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      Transition from alternating current to direct current low voltage distribution networks

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          Abstract

          Maximising the capacity of the existing alternating current (AC) distribution network infrastructure by conversion to direct current (DC) may hold significant advantages. In particular it may provide a greater flow of electrical energy within urban areas, allowing a lower investment cost for adoption of electrical vehicles and domestic heating. Integration with Smart Grid applications will require maintained levels of reliability, and improved efficiency and flexibility. The transition of the cable infrastructure from the legacy low voltage AC system to low voltage DC is considered in this study. In particular this study investigates the limitations of DC supplied through the existing distribution network without major re-construction, and proposes optimal configurations that could be adopted in a smart-DC distribution network. The implications for power flow in the network are considered with regards to existing cable limitations. It is concluded that a better understanding of cable and joint reliability is required before such changes are made to existing LV networks.

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          Recent Advances and Industrial Applications of Multilevel Converters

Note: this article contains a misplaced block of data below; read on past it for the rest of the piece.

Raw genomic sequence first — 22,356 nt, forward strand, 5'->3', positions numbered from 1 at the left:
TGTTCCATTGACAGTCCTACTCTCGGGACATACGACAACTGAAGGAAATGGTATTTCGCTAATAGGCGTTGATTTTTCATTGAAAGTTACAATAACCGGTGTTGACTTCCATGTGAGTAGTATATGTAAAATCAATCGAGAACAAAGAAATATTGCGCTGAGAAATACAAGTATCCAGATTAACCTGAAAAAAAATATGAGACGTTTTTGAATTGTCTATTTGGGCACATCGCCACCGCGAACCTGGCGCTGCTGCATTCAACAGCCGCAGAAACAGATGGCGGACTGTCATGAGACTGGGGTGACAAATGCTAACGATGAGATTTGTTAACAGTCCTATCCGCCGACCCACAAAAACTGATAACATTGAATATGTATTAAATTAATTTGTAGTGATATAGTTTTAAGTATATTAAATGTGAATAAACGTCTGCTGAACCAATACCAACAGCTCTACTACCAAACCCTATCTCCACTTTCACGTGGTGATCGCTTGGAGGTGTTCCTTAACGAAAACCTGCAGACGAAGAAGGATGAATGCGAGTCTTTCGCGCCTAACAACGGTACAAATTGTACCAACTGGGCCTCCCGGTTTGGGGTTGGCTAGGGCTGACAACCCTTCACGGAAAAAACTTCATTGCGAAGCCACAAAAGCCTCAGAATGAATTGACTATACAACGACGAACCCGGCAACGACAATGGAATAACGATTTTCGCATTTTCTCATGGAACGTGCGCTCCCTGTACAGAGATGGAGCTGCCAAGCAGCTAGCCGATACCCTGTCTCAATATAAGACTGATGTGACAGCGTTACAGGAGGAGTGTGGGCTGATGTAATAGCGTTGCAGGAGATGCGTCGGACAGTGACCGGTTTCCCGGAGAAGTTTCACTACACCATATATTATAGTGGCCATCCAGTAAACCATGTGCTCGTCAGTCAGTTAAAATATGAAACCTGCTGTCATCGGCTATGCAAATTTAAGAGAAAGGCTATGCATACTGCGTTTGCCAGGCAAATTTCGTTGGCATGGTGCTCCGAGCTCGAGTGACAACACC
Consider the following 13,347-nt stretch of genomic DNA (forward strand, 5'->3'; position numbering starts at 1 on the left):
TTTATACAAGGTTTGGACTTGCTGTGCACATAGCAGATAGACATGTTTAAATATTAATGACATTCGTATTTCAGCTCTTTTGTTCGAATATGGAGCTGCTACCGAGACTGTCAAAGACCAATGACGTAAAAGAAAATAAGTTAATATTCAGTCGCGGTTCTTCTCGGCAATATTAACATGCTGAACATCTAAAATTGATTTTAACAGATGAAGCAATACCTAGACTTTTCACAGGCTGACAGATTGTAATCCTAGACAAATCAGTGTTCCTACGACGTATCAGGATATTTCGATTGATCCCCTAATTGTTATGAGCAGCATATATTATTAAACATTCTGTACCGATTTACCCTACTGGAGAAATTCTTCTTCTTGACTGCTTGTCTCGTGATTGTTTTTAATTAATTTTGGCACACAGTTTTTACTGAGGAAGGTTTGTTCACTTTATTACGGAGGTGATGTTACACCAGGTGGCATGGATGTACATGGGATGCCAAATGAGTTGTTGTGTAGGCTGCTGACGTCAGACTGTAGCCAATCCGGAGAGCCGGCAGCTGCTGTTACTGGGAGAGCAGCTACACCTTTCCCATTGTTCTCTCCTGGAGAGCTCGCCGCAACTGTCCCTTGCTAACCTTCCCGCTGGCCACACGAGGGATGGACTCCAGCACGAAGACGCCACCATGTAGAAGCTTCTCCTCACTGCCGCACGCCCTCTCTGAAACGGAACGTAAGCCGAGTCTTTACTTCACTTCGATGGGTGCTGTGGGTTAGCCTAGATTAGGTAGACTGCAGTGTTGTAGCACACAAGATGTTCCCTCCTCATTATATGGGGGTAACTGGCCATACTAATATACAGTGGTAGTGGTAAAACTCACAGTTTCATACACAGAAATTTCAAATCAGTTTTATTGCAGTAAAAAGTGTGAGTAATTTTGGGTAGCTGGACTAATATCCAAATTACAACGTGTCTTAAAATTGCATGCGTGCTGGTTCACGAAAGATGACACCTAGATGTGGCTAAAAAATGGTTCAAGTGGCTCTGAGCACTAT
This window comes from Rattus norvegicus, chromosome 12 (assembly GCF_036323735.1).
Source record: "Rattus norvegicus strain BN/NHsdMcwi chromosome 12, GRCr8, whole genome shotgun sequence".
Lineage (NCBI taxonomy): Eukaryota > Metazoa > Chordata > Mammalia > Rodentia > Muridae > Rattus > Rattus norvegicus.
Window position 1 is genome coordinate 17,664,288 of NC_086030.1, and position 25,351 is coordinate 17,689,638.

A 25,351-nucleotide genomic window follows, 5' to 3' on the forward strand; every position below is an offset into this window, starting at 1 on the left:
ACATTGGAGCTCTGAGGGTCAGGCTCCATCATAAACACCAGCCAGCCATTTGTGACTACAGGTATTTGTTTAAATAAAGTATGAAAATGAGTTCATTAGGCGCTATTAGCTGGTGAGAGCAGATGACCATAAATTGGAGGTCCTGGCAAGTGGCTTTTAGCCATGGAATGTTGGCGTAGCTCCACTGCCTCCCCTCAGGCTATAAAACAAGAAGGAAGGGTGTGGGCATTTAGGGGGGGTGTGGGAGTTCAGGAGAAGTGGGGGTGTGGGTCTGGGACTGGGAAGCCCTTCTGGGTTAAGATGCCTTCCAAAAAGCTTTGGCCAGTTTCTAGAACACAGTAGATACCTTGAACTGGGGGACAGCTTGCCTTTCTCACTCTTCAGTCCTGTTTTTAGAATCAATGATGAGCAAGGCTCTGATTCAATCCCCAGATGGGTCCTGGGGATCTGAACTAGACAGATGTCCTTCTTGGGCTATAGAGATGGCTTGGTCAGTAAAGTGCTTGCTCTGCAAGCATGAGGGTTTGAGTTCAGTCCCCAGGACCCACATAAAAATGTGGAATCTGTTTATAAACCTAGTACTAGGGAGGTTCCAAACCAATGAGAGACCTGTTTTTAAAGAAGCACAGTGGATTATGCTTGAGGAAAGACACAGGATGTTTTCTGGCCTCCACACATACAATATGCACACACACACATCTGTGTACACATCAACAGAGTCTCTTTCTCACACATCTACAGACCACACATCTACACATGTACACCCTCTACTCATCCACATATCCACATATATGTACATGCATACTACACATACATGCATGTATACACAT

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            Polymeric HVDC Cable Design and Space Charge Accumulation. Part 1: Insulation/Semicon Interface

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              Electric vehicles' impact on British distribution networks

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                Author and article information

                Contributors
                Journal
                IET-GTD
                IET Generation, Transmission & Distribution
                IET Gener. Transm. Distrib.
                The Institution of Engineering and Technology
                1751-8687
                1751-8695
                4 September 2015
                : 9
                : 12
                : 1391-1401
                Affiliations
                School of Electrical and Electronic Engineering, The University of Manchester , M13 9PL, UK
                Article
                IET-GTD.2014.0823 GTD.2014.0823.R1
                10.1049/iet-gtd.2014.0823

                This is an open access article published by the IET under the Creative Commons Attribution License (http://creativecommons.org/licenses/by/3.0/)

                Product
                Funding
                Funded by: Engineering and Physical Sciences Research Council
                Categories
                Research Articles

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